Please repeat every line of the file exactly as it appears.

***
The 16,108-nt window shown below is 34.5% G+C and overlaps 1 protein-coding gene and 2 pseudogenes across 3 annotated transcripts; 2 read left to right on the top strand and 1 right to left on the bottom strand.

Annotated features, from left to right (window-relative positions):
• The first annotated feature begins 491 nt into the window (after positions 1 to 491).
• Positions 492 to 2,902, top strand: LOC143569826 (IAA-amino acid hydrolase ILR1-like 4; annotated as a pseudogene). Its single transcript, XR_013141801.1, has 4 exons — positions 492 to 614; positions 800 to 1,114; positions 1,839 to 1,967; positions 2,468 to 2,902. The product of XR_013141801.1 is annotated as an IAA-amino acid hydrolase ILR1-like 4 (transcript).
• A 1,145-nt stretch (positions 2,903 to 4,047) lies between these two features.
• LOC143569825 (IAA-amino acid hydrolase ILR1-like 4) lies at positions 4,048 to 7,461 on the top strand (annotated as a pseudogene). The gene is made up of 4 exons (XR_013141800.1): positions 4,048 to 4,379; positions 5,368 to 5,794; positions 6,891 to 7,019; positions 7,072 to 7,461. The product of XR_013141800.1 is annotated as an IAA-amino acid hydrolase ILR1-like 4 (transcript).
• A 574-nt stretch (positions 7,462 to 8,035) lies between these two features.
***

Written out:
The 16,108-nt window shown below is 34.5% G+C and overlaps 1 protein-coding gene and 2 pseudogenes across 3 annotated transcripts; 2 read left to right on the top strand and 1 right to left on the bottom strand.

Annotated features, from left to right (window-relative positions):
• The first annotated feature begins 491 nt into the window (after positions 1 to 491).
• Positions 492 to 2,902, top strand: LOC143569826 (IAA-amino acid hydrolase ILR1-like 4; annotated as a pseudogene). Its single transcript, XR_013141801.1, has 4 exons — positions 492 to 614; positions 800 to 1,114; positions 1,839 to 1,967; positions 2,468 to 2,902. The product of XR_013141801.1 is annotated as an IAA-amino acid hydrolase ILR1-like 4 (transcript).
• A 1,145-nt stretch (positions 2,903 to 4,047) lies between these two features.
• LOC143569825 (IAA-amino acid hydrolase ILR1-like 4) lies at positions 4,048 to 7,461 on the top strand (annotated as a pseudogene). The gene is made up of 4 exons (XR_013141800.1): positions 4,048 to 4,379; positions 5,368 to 5,794; positions 6,891 to 7,019; positions 7,072 to 7,461. The product of XR_013141800.1 is annotated as an IAA-amino acid hydrolase ILR1-like 4 (transcript).
• A 574-nt stretch (positions 7,462 to 8,035) lies between these two features.